|Title||Author||ISBN||Publisher||US Release Date|
|The Thousand Orcs||R.A. Salvatore||ISBN 978-0-7869-2980-1||Wizards of the Coast||October 2002|
|The Lone Drow||R.A. Salvatore||ISBN 978-0-7869-3228-3||Wizards of the Coast||October 2003|
|The Two Swords||R.A. Salvatore||ISBN 978-0-7869-3790-5||Wizards of the Coast||October 2004|
|The Hunters Blades Trilogy - Collectors Edition (Hardcover)||R.A. Salvatore||ISBN 978-0-7869-4315-9||Wizards of the Coast||January 2007|
The first printing of The Thousand Orcs was 200,000 copies.
- Slavicsek, Bill; Rich Baker, Jeff Grubb (2006). Dungeons & Dragons For Dummies. For Dummies. p. 373. ISBN 978-0-7645-8459-6. Retrieved 2009-02-12.
- "BEST SELLERS: November 3, 2002". NYTimes.com. 2002-11-03. Retrieved 2008-04-14.
- Cannon, Peter; Zaleski, Jeff (2002). "The Thousand Orcs". Publishers Weekly 249 (40).
- Brink, Paul (2003). "The Thousand Orcs (Book)". School Library Journal 49 (2).
- "BEST SELLERS: November 16, 2003". NYTimes.com. 2003-11-16. Retrieved 2008-04-14.
- Cassada, Jackie (2002). "The Thousand Orcs (Book)". Library Journal 127 (19).
- Gafkjen, Tom (2004-11-22). "The Lone Drow Review". d20zine.com. Retrieved 2008-04-14.
- Cannon, Peter; Zaleski, Jeff (2003). "The Lone Drow: The Hunter's Blades Trilogy, Book II (Book)". Publishers Weekly 250 (35).
- Cassada, Jackie (2003). "The Lone Drow (Book)". Library Journal 128 (15).
- "The 'Two Swords' Debuts at #1 on the Wall Street Journal's Bestseller List; R.A. Salvatore's...". Business Wire. All Business. November 8, 2004. Retrieved 2009-01-09.[dead link]
- "The Lone Drow: the Hunter's Blades Trilogy, Book II". Publishers Weekly. September 1, 2003. Retrieved 2009-01-09.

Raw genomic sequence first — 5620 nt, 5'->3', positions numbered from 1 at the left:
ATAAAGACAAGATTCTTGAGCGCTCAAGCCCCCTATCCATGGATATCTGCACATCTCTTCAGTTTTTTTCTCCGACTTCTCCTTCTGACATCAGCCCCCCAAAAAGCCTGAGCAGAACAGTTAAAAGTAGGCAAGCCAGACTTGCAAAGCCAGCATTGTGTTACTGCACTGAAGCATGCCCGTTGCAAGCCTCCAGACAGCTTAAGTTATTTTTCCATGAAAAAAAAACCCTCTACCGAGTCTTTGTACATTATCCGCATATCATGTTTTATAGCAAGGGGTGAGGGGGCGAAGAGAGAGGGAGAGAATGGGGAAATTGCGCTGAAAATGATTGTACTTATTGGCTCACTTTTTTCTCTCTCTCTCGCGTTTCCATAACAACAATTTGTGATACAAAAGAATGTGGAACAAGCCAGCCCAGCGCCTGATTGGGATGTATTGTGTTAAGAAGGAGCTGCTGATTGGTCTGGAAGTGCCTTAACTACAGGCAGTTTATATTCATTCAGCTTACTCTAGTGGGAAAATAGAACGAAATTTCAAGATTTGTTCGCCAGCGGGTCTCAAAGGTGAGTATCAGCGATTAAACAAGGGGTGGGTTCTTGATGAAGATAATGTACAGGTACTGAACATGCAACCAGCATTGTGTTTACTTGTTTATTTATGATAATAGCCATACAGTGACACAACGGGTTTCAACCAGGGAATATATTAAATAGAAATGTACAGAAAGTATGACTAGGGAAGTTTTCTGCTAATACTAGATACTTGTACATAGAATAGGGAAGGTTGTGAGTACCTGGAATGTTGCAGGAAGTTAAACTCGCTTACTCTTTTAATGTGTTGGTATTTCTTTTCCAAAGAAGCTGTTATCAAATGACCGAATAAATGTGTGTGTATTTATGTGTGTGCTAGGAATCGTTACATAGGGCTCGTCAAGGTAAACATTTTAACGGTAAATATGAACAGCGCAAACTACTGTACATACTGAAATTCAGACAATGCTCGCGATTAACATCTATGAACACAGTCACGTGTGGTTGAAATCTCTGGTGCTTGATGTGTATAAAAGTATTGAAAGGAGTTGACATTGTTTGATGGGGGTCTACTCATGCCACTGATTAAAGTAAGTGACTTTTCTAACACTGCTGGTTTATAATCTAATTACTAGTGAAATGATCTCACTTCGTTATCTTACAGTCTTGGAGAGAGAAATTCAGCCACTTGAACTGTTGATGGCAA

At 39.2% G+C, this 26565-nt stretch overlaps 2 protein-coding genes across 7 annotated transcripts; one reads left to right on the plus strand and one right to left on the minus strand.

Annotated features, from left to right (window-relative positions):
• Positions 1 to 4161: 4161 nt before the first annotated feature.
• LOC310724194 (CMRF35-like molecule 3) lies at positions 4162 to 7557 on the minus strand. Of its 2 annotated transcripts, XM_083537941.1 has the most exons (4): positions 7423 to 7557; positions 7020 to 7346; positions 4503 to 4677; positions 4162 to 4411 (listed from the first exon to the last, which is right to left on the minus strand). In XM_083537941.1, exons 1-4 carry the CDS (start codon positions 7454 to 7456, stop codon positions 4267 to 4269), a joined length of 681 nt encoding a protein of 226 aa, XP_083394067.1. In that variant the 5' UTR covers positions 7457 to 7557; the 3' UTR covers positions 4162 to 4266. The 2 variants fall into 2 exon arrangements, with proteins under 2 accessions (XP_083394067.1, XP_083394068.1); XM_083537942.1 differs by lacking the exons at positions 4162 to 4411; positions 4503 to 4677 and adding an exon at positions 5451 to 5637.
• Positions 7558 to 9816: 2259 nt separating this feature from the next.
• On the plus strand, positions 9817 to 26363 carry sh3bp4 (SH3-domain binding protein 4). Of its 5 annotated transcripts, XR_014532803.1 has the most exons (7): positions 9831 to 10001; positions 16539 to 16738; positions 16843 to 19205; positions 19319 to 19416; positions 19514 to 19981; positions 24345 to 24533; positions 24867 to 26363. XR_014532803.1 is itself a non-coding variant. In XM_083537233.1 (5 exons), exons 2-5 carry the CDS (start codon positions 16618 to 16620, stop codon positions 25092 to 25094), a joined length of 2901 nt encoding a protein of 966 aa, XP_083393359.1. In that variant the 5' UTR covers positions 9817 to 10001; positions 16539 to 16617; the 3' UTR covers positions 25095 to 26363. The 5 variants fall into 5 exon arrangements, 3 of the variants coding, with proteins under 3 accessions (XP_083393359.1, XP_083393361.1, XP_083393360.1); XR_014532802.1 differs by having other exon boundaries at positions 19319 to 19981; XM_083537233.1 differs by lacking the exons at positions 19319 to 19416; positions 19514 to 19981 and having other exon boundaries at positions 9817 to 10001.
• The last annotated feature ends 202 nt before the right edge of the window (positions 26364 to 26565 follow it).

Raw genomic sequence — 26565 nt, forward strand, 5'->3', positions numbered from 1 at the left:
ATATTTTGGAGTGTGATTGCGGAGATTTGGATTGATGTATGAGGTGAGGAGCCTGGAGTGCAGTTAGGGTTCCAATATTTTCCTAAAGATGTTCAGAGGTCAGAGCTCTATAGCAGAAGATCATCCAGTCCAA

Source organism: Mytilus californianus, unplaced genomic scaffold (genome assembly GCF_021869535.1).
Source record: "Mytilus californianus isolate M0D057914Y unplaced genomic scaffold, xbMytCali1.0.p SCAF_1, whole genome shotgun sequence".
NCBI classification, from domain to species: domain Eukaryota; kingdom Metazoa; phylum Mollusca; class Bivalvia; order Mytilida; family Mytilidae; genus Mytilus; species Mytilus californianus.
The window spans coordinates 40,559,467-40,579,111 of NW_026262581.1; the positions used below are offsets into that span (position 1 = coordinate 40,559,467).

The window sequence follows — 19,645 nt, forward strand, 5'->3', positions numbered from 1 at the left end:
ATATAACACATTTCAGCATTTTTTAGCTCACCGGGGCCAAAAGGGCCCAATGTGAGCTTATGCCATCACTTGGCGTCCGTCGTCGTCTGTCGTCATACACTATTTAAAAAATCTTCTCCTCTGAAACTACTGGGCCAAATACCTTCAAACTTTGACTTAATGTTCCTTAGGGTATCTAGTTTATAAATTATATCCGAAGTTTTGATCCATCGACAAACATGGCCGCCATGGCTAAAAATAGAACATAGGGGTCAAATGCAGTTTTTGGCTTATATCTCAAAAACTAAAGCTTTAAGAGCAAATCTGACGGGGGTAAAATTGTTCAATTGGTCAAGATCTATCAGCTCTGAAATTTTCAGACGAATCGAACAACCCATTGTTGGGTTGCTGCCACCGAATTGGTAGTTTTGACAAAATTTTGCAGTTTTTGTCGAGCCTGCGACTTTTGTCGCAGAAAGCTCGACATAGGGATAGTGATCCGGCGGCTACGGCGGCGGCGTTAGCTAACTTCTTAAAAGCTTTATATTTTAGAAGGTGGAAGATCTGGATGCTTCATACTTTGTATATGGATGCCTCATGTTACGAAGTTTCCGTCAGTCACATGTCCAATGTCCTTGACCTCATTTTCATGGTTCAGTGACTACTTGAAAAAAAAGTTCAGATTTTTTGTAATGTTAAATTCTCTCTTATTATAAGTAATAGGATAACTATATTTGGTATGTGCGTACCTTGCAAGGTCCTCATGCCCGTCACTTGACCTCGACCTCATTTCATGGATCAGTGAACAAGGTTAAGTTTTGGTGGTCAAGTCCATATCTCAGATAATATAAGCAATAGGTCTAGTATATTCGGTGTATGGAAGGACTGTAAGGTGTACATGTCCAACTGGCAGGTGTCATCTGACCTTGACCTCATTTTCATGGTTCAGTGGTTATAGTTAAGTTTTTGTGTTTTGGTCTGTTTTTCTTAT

- "Washington Area Bestsellers". The Washington Post. October 31, 2004. Retrieved June 17, 2013. – via HighBeam Research (subscription required)
- "BEST SELLERS: November 7, 2004". NYTimes.com. 2004-11-07. Retrieved 2008-04-14.
- "The 'Two Swords' Debuts at #1 on the Wall Street Journal's Bestseller List; R.A. Salvatore's Classic Tale of Fantasy Triumphs on Bestseller Lists Nationwide". Business Wire. 2004-11-08. Retrieved 2008-04-14.
- Bergeron II, Patrick (2006-09-19). "The Two Swords". BookSpotCentral. Retrieved 2008-10-15.
- "R.A. Salvatore's The Orc King Makes Top 10 Rankings on Bestseller Lists: Publishers Weekly...". Business Wire. All Business. October 11, 2007. Retrieved 2009-01-09.[dead link]
- Kisor, Henry (September 1, 2002). "By any count, he's still pop fiction's King". Chicago Sun-Times. Retrieved June 9, 2013. – via HighBeam Research (subscription required)
- Wizards of the Coast - The Thousand Orcs
- Wizards of the Coast - The Lone Drow
- Wizards of the Coast - The Two Swords
- The Two Swords book review at SFReader.com